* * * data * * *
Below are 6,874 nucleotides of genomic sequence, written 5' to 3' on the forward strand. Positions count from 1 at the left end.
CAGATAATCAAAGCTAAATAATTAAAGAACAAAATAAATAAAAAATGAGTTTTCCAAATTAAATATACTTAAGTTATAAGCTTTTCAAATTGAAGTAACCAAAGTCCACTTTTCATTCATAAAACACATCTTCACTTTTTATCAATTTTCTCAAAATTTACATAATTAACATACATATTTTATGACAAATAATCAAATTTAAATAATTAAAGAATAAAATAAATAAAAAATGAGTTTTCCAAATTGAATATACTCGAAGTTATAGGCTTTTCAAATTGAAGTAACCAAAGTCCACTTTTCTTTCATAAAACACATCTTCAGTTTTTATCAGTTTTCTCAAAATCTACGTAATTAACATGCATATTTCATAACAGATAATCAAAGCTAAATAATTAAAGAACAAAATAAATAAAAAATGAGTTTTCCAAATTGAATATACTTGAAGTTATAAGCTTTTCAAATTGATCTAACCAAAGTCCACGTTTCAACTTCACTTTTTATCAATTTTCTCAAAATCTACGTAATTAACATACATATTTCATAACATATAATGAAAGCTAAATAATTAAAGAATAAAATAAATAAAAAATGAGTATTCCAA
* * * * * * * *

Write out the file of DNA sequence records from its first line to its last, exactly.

Below are 6,874 nucleotides of genomic sequence, written 5' to 3' on the forward strand. Positions count from 1 at the left end.
CAGATAATCAAAGCTAAATAATTAAAGAACAAAATAAATAAAAAATGAGTTTTCCAAATTAAATATACTTAAGTTATAAGCTTTTCAAATTGAAGTAACCAAAGTCCACTTTTCATTCATAAAACACATCTTCACTTTTTATCAATTTTCTCAAAATTTACATAATTAACATACATATTTTATGACAAATAATCAAATTTAAATAATTAAAGAATAAAATAAATAAAAAATGAGTTTTCCAAATTGAATATACTCGAAGTTATAGGCTTTTCAAATTGAAGTAACCAAAGTCCACTTTTCTTTCATAAAACACATCTTCAGTTTTTATCAGTTTTCTCAAAATCTACGTAATTAACATGCATATTTCATAACAGATAATCAAAGCTAAATAATTAAAGAACAAAATAAATAAAAAATGAGTTTTCCAAATTGAATATACTTGAAGTTATAAGCTTTTCAAATTGATCTAACCAAAGTCCACGTTTCAACTTCACTTTTTATCAATTTTCTCAAAATCTACGTAATTAACATACATATTTCATAACATATAATGAAAGCTAAATAATTAAAGAATAAAATAAATAAAAAATGAGTATTCCAA